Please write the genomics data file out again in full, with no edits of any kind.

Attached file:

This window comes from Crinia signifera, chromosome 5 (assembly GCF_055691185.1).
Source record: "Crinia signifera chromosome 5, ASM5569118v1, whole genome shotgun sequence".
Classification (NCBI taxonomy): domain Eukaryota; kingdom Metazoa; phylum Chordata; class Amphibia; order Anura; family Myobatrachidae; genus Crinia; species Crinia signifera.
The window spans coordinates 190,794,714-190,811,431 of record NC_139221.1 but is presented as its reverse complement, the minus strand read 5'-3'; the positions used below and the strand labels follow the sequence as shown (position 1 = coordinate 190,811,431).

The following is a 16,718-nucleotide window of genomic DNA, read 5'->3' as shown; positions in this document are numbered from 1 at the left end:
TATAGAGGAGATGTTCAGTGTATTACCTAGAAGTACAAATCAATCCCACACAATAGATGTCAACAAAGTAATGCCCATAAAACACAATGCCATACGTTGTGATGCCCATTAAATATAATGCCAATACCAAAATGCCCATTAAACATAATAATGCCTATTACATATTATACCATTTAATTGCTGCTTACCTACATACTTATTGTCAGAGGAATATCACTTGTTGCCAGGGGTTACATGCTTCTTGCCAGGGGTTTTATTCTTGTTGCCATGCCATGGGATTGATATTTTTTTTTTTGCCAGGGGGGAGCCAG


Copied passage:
This window comes from Crinia signifera, chromosome 5 (assembly GCF_055691185.1).
Source record: "Crinia signifera chromosome 5, ASM5569118v1, whole genome shotgun sequence".
Classification (NCBI taxonomy): domain Eukaryota; kingdom Metazoa; phylum Chordata; class Amphibia; order Anura; family Myobatrachidae; genus Crinia; species Crinia signifera.
The window spans coordinates 190,794,714-190,811,431 of record NC_139221.1 but is presented as its reverse complement, the minus strand read 5'-3'; the positions used below and the strand labels follow the sequence as shown (position 1 = coordinate 190,811,431).

The following is a 16,718-nucleotide window of genomic DNA, read 5'->3' as shown; positions in this document are numbered from 1 at the left end:
TATAGAGGAGATGTTCAGTGTATTACCTAGAAGTACAAATCAATCCCACACAATAGATGTCAACAAAGTAATGCCCATAAAACACAATGCCATACGTTGTGATGCCCATTAAATATAATGCCAATACCAAAATGCCCATTAAACATAATAATGCCTATTACATATTATACCATTTAATTGCTGCTTACCTACATACTTATTGTCAGAGGAATATCACTTGTTGCCAGGGGTTACATGCTTCTTGCCAGGGGTTTTATTCTTGTTGCCATGCCATGGGATTGATATTTTTTTTTTTGCCAGGGGGGAGCCAG